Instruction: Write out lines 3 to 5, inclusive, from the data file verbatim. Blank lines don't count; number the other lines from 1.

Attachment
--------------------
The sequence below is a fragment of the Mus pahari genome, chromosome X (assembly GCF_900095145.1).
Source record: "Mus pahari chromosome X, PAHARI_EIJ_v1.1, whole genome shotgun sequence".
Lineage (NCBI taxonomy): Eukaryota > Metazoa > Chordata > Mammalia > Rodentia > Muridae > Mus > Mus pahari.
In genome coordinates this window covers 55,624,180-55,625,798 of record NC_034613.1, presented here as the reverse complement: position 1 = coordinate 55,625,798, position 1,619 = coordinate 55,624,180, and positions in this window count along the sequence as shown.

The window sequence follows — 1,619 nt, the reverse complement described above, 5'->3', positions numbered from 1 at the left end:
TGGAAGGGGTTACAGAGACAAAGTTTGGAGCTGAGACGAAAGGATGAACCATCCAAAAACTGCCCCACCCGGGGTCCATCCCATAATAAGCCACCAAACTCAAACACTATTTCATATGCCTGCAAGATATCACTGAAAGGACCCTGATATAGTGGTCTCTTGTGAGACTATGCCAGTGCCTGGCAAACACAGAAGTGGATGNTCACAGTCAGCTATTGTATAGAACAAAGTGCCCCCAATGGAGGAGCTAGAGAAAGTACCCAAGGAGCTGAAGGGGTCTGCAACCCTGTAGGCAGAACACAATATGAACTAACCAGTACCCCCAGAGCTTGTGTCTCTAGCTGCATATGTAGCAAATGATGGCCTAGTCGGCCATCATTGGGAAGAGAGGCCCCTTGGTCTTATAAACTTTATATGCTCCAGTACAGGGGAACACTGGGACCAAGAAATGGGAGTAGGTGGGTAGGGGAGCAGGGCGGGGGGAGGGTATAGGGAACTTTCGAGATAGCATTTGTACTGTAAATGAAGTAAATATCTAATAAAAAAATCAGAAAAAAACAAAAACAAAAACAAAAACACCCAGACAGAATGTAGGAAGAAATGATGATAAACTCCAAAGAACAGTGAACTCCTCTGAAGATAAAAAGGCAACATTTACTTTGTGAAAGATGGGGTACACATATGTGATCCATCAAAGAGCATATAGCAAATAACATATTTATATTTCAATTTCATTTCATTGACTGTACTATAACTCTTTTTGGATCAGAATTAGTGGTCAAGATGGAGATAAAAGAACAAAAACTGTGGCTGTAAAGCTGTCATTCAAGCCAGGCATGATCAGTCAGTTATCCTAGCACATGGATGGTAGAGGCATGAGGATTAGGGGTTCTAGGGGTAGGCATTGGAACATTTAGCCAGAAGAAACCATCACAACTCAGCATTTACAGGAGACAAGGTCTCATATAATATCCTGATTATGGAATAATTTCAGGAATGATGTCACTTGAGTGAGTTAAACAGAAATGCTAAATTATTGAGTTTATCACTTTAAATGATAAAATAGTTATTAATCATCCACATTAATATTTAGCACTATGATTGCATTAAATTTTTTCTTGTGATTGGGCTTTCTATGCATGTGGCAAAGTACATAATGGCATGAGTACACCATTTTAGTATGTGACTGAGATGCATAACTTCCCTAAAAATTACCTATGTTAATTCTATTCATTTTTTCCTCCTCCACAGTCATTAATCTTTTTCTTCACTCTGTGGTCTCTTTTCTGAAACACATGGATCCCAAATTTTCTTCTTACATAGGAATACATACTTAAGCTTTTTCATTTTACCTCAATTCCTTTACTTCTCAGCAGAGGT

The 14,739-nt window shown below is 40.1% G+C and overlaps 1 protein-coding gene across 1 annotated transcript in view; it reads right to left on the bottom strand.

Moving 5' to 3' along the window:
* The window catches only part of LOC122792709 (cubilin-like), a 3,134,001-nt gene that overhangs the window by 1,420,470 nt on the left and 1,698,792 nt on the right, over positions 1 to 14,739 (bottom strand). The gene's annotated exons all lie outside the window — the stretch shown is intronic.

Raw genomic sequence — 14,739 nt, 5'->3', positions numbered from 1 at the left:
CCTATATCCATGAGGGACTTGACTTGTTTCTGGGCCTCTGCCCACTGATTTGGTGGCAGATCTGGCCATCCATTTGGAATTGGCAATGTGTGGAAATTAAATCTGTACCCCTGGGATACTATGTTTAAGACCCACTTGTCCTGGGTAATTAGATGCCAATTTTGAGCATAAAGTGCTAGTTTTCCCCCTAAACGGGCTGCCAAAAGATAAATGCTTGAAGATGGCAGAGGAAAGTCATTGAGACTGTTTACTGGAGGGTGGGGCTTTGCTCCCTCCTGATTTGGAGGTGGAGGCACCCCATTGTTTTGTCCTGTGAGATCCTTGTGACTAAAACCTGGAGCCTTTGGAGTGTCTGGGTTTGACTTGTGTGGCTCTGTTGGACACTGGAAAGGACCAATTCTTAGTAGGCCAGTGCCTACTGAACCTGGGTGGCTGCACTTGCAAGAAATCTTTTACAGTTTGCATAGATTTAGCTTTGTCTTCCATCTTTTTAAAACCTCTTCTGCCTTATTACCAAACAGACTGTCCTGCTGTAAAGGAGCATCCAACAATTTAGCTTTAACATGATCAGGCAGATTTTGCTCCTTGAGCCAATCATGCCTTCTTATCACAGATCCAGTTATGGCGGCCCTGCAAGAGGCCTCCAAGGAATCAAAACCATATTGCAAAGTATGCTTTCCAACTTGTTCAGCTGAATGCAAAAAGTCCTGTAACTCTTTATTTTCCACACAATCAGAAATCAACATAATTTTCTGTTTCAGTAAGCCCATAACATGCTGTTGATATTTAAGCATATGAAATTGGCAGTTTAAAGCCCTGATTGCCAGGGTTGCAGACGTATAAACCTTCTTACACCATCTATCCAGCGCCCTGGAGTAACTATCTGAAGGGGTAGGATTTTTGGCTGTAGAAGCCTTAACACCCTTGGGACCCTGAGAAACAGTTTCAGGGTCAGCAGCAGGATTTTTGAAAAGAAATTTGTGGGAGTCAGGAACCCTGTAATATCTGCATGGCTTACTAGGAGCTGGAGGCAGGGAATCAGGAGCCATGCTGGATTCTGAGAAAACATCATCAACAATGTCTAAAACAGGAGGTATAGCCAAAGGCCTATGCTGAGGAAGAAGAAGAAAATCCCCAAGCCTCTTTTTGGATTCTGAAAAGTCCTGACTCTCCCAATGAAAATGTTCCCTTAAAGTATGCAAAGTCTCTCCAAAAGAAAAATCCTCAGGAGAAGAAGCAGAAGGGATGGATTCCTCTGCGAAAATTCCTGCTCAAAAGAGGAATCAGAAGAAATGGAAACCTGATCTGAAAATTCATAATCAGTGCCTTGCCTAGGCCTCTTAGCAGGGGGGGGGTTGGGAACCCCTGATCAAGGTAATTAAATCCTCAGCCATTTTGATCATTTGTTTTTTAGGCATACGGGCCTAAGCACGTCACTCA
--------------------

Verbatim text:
Lineage (NCBI taxonomy): Eukaryota > Metazoa > Chordata > Mammalia > Rodentia > Muridae > Mus > Mus pahari.
In genome coordinates this window covers 55,624,180-55,625,798 of record NC_034613.1, presented here as the reverse complement: position 1 = coordinate 55,625,798, position 1,619 = coordinate 55,624,180, and positions in this window count along the sequence as shown.

The window sequence follows — 1,619 nt, the reverse complement described above, 5'->3', positions numbered from 1 at the left end: